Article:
It’s a scene a sports journalist from Chennai narrates. The Chennai Super Kings (CSK) manager calls Mahendra Singh Dhoni down from his room at Park Sheraton to meet a group of children sponsored by a brand he endorses. Clad in shorts and t-shirt, the CSK captain comes down, checks whether there is any media present (there isn’t), quickly wears his manager’s team jersey and stoops down, spending quality time talking to his little fans.
That’s Dhoni at ease, in the city he has represented consistently for 10 of the 12 years it played in the Indian Premier League, with a constituency that appreciates him purely for his talent. There are no quotas, no clubs, no hierarchies, none of the pressures and perils that divide the players from the game.
For a country used to treating its cricketers like gods, Dhoni was a quiet oddity, always correct in public, invariably heroic on the cricket pitch but eternally distant. Unlike Sachin Tendulkar, an instant success, whom India adored from the moment he stepped onto the cricket field as a 16-year-old, curly mopped child genius, Dhoni came to Team India a young man who had, at 23, made friends with failure. He carried with him the salt of the earth of Ranchi, the smell of the ground at DAV Jawahar Vidya Mandir where he would practise, and the dust of the platforms of Kharagpur station where he was a ticket collector in the Indian Railways.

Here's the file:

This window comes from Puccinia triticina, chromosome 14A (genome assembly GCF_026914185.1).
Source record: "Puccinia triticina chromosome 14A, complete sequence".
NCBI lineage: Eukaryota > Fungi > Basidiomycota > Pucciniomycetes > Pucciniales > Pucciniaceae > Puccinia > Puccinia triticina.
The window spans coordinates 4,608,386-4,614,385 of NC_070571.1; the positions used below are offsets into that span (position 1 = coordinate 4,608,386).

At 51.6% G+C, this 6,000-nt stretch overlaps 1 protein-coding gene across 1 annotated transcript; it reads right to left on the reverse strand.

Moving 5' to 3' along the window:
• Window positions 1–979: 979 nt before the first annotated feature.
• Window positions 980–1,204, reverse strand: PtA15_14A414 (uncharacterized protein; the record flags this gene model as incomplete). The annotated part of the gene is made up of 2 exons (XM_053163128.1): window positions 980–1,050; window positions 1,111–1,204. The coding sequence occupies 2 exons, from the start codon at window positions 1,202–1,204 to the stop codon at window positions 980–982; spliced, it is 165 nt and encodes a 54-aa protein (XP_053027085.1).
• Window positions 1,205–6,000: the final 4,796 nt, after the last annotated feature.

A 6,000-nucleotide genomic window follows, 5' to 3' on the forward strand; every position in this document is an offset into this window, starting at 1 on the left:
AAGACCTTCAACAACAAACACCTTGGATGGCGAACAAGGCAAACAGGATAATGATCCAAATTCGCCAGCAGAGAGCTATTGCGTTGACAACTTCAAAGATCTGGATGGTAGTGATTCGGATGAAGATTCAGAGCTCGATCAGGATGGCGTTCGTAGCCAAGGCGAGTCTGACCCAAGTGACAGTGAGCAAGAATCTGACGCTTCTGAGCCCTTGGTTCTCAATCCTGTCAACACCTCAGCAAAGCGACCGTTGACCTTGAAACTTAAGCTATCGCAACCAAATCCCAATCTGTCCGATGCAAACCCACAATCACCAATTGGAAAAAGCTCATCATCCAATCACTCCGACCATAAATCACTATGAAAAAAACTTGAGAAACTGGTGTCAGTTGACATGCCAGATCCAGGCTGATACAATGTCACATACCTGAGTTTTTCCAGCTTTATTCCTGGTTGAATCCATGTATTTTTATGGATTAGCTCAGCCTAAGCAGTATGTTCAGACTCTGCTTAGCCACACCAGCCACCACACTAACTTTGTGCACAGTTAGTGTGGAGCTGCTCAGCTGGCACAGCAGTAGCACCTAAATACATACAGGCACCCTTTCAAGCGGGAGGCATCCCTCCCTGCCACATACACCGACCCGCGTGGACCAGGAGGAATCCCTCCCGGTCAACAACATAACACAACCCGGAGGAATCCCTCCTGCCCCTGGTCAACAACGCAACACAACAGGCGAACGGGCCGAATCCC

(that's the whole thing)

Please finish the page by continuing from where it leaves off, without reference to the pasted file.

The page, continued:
And he had a personal imprimatur all his own, making him more than a mere cricketer, a cultural phenomenon. Says associate professor at the Indian Institute of Technology, Bhilai, Sonal Jha: “The rise of MS Dhoni as a cultural icon parallels the emergence of a certain vernacular masculinity in popular culture in the late-2000s. The Indian cricketing landscape was hitherto represented by urban, middle-class cricketers, exemplified by Sachin Tendulkar and Rahul Dravid. While Sourav Ganguly famously brought a new-found aggression to the Indian cricketing unit, it was with Dhoni that this aggression found a tempered and stable expression, also aligned with cricketing success.” A large swathe of the Indian population identified with him, she says. Not only was he a positive expression of a relatively marginalised, regional identity, he also made it look cool, and most significantly, masculine. There were several elements to this masculinity. The carefully styled but ever-changing hair, the sculpted body, the love for motorcycles. He carried himself distinctly, says University of Hyderabad’s Pramod K Nayar, like a David Beckham-type figure, in a conventional sport governed by serious norms, with his flamboyant hair and general demeanour. “There was an aura of freedom in self-expression in a sport notorious for its traditional white-flannelled appearance. To many, this was unusual, and appealing. The self-fashioning of Dhoni, changing over the years, became a national model for self-fashioning by the youth,” says Nayar.